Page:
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  1. #1
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    Question Shock oil viscosity value questions

    So, I've been messing with the tuning of my Slash for about a month now. I've tuned the suspension geometry to the point where it sticks like glue to the track I race/bash on, but is still a rocket in the straights.

    The problem I keep running into is suspension give. I'm more or less shooting in the dark in this area, since I know nothing about oil viscosities/flow rate. The whoops and jumps on this track are still causing me problems in that I either don't have enough dampening, or it's rebounding too quickly, throwing the tires out of the dirt.

    Shocks set up like so:

    Front
    50wt/650cSt fluid w/ 2-hole piston head
    Pink-dot springs (+10%)
    4mm preload

    Rear
    40wt/500cSt fluid w/ 2-hole piston head
    Blue-dot springs (+20%)
    6mm pre-load

    I know the springs are part of what's causing the bounce-out, but without them the truck bottoms out and transfers a lot of it's forward momentum right into the dirt. If I go to a softer spring, the dampening force of the shocks isn't cutting it.

    I'd like to experiment with different shock fluids, but I'm frankly a little confused about cSt and such. Does the cSt number follow a linear progression? That is to say, does a 400cSt fluid flow twice as fast as an 800cSt, and half as fast as a 200cSt?

    I don't need exact flow rates, just a general idea of how the cSt numbers break down. Given that the piston heads on the shocks are 1, 2, or 3 hole, I can calculate the differing flow rates based on a comparison of cSt values, but only if the numbers are linear. If they bell curve, or worse yet run exponentially, this is all moot.

    Thanks in advance, and sorry if this is a little heavier-duty type tuning question that usual.
    Slash 4x4 Ultimate TQi, fully loaded

  2. #2
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    Try heavier oil with one hole and a softer spring. I run 80 wt and have good dampening without bottoming out or rebounding up too fast


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    Last edited by robdog; 06-21-2012 at 07:57 PM.

  3. #3
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    Quote Originally Posted by robdog View Post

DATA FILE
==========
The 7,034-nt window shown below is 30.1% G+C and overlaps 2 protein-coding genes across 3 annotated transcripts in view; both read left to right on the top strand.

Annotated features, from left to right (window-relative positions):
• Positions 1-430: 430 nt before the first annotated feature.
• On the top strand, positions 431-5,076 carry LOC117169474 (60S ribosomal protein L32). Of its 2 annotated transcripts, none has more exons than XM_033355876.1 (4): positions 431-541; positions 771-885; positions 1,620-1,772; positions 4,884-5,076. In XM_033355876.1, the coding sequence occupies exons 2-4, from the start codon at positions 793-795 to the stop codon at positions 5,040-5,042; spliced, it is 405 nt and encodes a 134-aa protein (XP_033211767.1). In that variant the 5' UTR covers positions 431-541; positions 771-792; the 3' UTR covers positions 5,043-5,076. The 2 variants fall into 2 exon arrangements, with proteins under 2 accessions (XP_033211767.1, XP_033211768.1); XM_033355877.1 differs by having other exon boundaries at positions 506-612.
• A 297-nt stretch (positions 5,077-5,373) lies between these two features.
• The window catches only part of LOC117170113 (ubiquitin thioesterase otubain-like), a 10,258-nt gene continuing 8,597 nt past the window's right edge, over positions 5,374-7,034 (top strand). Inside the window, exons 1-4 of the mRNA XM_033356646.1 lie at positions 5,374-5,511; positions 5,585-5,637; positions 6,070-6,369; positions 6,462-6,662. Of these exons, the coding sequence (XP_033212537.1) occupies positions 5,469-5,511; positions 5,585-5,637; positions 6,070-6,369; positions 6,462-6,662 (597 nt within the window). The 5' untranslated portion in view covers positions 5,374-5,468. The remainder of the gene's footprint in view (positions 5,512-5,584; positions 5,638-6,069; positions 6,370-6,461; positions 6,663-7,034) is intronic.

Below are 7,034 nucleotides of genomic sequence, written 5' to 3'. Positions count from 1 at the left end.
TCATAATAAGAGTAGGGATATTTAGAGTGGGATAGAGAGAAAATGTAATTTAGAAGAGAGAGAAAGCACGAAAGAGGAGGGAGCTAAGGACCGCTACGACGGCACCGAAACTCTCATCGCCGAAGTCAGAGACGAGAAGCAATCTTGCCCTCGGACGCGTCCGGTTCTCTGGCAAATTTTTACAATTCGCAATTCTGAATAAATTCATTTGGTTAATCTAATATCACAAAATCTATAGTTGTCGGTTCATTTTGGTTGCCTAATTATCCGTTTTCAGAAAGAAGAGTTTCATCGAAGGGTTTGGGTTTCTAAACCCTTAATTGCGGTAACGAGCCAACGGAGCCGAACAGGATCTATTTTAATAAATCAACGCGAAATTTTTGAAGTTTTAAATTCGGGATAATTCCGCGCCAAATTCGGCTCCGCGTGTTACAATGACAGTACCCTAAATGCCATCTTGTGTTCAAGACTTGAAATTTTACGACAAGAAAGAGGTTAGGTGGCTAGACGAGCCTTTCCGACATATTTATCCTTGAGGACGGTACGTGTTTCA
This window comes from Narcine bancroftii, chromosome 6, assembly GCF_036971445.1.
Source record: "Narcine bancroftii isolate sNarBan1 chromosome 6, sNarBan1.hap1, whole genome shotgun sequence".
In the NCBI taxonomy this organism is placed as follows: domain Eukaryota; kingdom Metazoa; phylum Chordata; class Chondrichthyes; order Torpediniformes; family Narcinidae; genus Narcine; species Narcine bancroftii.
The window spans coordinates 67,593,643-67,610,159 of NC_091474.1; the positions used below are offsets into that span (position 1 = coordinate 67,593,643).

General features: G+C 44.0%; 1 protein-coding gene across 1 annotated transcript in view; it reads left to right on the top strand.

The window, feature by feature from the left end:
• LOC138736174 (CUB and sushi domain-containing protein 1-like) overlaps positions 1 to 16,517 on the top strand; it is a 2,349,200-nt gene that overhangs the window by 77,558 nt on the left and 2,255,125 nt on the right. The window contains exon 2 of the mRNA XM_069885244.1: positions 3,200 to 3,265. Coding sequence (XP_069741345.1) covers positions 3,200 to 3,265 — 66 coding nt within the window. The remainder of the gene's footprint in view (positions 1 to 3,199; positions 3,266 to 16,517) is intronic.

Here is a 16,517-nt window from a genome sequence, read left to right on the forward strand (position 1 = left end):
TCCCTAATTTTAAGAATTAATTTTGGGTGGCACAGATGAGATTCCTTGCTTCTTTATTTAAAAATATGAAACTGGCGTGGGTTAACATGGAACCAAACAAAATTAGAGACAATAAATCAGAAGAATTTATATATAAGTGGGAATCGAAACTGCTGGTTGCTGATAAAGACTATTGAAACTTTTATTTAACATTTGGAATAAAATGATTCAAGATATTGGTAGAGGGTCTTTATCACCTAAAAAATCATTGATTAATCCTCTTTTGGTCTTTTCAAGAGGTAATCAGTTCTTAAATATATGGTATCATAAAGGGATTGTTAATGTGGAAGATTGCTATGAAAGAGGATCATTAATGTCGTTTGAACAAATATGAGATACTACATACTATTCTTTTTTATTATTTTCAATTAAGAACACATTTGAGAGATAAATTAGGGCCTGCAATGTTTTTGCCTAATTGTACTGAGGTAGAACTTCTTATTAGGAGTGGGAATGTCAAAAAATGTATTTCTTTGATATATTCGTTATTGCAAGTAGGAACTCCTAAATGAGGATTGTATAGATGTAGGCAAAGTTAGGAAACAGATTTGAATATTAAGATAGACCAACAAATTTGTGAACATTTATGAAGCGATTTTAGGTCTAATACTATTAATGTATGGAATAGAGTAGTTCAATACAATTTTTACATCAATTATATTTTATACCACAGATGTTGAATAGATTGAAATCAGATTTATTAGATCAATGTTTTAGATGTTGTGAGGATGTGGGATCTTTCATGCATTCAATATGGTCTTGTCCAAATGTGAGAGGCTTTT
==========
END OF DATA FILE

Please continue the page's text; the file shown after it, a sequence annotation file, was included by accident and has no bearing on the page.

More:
Try heavier oil with one hole and a softer spring. I run 80 wt and have good dampening without bottoming out or rebounding up too fast
    Yeah, I kinda gathered that. My original question wasn't "what do I do?", but rather more "What does this mean?"

    I appreciate the help, nonetheless.

    Quote Originally Posted by DirtRocket View Post
    • Does the cSt number follow a linear progression?
    • Does a 400cSt fluid flow twice as fast as an 800cSt, and half as fast as a 200cSt?
    Oh, while I'm here, does anyone, Traxxas or 3rd party, make single-hole piston heads for Big Bore shocks? I can't seem to find any on Traxxas' site, and I'm about ready to have a set machined at work.
    Slash 4x4 Ultimate TQi, fully loaded

  4. #4
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    Thought this was interesting so I did some research. Silicon oil unlike motor oil, exhibits a Newtonian behavior meaning it is linear like water. Temperature and stress don't affect silicon near as much as motor oil which is non-linear. So if I understand what I read, 40wt 1 hole piston should be close to the effective use of 80wt 2 hole piston. You could also try RPM two stage pistons which react differently to small impacts and large impacts. I have read a lot of good things about them.

  5. #5
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    Quote Originally Posted by Slaughter33 View Post
    Silicon oil unlike motor oil, exhibits a Newtonian behavior meaning it is linear like water. Temperature and stress don't affect silicon near as much as motor oil which is non-linear. So if I understand what I read, 40wt 1 hole piston should be close to the effective use of 80wt 2 hole piston.
    This is exactly what I was wondering. Thanks for the help! I'm off to experiment!
    Slash 4x4 Ultimate TQi, fully loaded

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